Play a patient tight aggressive game. The recreational players will pay you off when you have a hand - bet, raise and re-raise with your premium hands and you will get callers with crazy hands. Sometimes you will lose, but most often you will win and win big. Do not get sucked into playing every hand just because everyone else is.

There are certainly a lot of level 1 thinkers in both play money table and microstakes. Even the higher end of microstakes like 10NL. Hand 3 is this article is a classic example of, why we should not try to bluff a fish. A lot of people will tilt, when they get shown the K8 offsuit, which rivered third pair and called off for stacks, but really the mistake was entirely mine.

https://www.blackrain79.com/2020/01/outsmart-your-opponents-in-poker.html
 
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GrammaKing

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Play money is great, IMO, if all parties involved care about the results. That's what money does for poker. If you can get a group together that cares about winning regardless of any money at stake, it's an excellent learning tool.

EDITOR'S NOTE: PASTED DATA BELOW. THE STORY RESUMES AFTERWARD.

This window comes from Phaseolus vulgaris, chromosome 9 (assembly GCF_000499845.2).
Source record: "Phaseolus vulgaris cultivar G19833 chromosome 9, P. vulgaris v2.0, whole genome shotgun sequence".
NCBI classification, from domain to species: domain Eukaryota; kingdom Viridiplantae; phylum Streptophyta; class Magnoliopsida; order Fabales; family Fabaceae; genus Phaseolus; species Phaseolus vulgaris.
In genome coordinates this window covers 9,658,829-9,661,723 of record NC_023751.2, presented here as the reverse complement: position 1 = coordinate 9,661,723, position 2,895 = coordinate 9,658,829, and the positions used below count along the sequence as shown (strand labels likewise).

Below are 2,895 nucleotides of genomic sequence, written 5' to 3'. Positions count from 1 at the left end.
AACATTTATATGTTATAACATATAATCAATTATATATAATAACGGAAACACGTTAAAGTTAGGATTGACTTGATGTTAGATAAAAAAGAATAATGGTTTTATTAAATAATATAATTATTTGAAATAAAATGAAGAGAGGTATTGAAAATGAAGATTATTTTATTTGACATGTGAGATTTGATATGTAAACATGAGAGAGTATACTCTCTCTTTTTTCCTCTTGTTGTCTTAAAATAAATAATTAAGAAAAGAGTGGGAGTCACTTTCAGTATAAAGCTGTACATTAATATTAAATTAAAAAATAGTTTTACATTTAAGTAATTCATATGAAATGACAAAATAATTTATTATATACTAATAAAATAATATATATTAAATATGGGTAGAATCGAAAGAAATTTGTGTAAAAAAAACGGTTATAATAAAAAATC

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Jlo111888

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Its fun yeah especially on pokerstars when i want to tilt i play money on 5 card draw no limit and 7 card stud hi/lo :playingba
 
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suitedsadness

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While I think that play money is ultimately a waste of time if you want to play "real" poker, I don't think play money is all that much worse than microstakes, and it just requires an adjustment from normal playing strategies, and there is nothing wrong with that. What really baffles me, however is that on pokerstars, play money is raked lmao.